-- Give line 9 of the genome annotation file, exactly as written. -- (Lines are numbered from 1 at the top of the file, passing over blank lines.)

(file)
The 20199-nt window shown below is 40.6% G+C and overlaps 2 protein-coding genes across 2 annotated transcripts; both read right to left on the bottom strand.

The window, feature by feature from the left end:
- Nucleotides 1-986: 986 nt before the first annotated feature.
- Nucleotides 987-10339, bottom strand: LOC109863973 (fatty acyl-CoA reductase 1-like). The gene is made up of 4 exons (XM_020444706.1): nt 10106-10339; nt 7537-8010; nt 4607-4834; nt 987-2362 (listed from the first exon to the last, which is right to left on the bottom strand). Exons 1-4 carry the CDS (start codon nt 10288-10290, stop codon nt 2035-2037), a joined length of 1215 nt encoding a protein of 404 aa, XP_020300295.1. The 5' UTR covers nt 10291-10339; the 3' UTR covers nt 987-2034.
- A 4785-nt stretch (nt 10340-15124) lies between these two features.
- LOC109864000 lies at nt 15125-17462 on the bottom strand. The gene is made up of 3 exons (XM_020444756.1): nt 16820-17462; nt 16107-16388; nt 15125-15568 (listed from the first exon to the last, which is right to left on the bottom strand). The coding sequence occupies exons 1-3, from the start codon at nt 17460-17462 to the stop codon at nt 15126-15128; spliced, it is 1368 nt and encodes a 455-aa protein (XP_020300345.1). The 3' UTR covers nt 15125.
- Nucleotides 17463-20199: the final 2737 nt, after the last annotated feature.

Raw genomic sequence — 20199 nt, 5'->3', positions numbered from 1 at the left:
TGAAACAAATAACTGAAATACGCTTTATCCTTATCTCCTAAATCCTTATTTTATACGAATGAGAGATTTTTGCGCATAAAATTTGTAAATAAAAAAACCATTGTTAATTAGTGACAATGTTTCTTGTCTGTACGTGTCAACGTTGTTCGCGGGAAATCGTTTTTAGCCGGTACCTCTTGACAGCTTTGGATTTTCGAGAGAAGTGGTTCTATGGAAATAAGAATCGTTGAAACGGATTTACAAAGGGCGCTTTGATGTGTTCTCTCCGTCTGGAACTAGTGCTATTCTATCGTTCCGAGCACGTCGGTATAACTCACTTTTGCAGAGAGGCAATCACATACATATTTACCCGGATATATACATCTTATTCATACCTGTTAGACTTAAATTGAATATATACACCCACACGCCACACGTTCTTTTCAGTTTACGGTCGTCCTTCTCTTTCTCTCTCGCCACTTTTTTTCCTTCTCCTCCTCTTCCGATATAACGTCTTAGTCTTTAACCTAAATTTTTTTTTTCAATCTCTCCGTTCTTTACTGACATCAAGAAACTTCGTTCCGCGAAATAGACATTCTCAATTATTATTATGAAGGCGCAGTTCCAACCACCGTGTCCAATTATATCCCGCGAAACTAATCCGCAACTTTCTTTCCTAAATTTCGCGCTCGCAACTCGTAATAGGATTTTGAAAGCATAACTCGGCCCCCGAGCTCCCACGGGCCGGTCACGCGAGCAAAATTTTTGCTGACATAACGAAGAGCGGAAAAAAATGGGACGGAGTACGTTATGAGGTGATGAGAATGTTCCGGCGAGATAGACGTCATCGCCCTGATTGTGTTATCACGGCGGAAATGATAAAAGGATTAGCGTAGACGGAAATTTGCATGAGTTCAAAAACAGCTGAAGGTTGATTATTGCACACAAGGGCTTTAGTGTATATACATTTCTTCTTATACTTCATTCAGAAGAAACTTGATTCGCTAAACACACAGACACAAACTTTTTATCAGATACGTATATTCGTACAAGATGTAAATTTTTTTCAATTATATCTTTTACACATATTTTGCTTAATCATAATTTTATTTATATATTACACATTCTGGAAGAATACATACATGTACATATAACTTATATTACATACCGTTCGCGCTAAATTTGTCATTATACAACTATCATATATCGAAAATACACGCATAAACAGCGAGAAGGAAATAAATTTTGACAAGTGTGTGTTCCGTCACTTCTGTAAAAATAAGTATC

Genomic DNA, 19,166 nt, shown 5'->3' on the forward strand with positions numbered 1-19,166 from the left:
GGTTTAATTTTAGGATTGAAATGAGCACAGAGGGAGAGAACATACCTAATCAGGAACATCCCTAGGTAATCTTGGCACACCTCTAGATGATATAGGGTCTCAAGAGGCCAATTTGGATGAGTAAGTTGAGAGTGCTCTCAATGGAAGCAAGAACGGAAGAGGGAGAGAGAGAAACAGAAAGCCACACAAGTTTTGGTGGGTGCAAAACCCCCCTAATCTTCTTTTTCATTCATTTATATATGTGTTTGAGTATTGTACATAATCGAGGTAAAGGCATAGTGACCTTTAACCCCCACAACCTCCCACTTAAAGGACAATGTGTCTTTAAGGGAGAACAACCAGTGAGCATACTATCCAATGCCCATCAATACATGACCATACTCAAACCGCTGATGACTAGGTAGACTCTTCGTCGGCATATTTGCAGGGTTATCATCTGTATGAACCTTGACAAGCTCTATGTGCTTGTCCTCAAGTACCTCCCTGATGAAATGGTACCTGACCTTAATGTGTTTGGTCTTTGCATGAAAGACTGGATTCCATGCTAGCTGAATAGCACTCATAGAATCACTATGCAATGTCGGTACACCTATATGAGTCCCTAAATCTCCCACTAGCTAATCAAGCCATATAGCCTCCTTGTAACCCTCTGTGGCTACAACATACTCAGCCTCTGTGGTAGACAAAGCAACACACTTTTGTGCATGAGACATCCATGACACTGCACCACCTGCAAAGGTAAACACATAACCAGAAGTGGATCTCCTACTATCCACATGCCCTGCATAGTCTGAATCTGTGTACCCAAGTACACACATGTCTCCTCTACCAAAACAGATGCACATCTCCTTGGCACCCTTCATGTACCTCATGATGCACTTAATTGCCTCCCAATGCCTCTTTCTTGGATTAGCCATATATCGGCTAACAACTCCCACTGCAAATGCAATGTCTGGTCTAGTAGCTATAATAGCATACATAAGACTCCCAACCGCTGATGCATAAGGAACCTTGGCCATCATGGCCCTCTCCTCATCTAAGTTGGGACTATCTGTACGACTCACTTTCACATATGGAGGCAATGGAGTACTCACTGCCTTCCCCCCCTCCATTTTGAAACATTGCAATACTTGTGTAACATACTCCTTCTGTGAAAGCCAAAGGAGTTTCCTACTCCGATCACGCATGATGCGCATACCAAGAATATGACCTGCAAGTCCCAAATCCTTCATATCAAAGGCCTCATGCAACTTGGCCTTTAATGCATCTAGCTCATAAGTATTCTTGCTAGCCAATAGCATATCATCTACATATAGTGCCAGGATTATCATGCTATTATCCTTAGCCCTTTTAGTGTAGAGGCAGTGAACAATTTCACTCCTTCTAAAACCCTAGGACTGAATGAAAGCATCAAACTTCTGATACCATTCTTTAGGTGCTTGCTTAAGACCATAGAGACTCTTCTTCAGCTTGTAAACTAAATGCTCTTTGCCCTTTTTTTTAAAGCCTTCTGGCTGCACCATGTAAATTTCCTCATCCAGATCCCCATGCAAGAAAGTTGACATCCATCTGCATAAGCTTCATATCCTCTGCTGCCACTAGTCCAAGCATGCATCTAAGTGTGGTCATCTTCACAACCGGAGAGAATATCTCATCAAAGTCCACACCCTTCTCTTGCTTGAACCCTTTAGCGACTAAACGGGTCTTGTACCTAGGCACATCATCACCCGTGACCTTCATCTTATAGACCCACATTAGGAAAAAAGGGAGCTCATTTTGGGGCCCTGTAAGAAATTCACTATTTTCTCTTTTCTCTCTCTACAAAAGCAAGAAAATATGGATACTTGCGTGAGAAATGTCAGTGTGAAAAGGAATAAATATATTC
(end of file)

TGAAACAAATAACTGAAATACGCTTTATCCTTATCTCCTAAATCCTTATTTTATACGAATGAGAGATTTTTGCGCATAAAATTTGTAAATAAAAAAACCATTGTTAATTAGTGACAATGTTTCTTGTCTGTACGTGTCAACGTTGTTCGCGGGAAATCGTTTTTAGCCGGTACCTCTTGACAGCTTTGGATTTTCGAGAGAAGTGGTTCTATGGAAATAAGAATCGTTGAAACGGATTTACAAAGGGCGCTTTGATGTGTTCTCTCCGTCTGGAACTAGTGCTATTCTATCGTTCCGAGCACGTCGGTATAACTCACTTTTGCAGAGAGGCAATCACATACATATTTACCCGGATATATACATCTTATTCATACCTGTTAGACTTAAATTGAATATATACACCCACACGCCACACGTTCTTTTCAGTTTACGGTCGTCCTTCTCTTTCTCTCTCGCCACTTTTTTTCCTTCTCCTCCTCTTCCGATATAACGTCTTAGTCTTTAACCTAAATTTTTTTTTTCAATCTCTCCGTTCTTTACTGACATCAAGAAACTTCGTTCCGCGAAATAGACATTCTCAATTATTATTATGAAGGCGCAGTTCCAACCACCGTGTCCAATTATATCCCGCGAAACTAATCCGCAACTTTCTTTCCTAAATTTCGCGCTCGCAACTCGTAATAGGATTTTGAAAGCATAACTCGGCCCCCGAGCTCCCACGGGCCGGTCACGCGAGCAAAATTTTTGCTGACATAACGAAGAGCGGAAAAAAATGGGACGGAGTACGTTATGAGGTGATGAGAATGTTCCGGCGAGATAGACGTCATCGCCCTGATTGTGTTATCACGGCGGAAATGATAAAAGGATTAGCGTAGACGGAAATTTGCATGAGTTCAAAAACAGCTGAAGGTTGATTATTGCACACAAGGGCTTTAGTGTATATACATTTCTTCTTATACTTCATTCAGAAGAAACTTGATTCGCTAAACACACAGACACAAACTTTTTATCAGATACGTATATTCGTACAAGATGTAAATTTTTTTCAATTATATCTTTTACACATATTTTGCTTAATCATAATTTTATTTATATATTACACATTCTGGAAGAATACATACATGTACATATAACTTATATTACATACCGTTCGCGCTAAATTTGTCATTATACAACTATCATATATCGAAAATACACGCATAAACAGCGAGAAGGAAATAAATTTTGACAAGTGTGTGTTCCGTCACTTCTGTAAAAATAAGTATC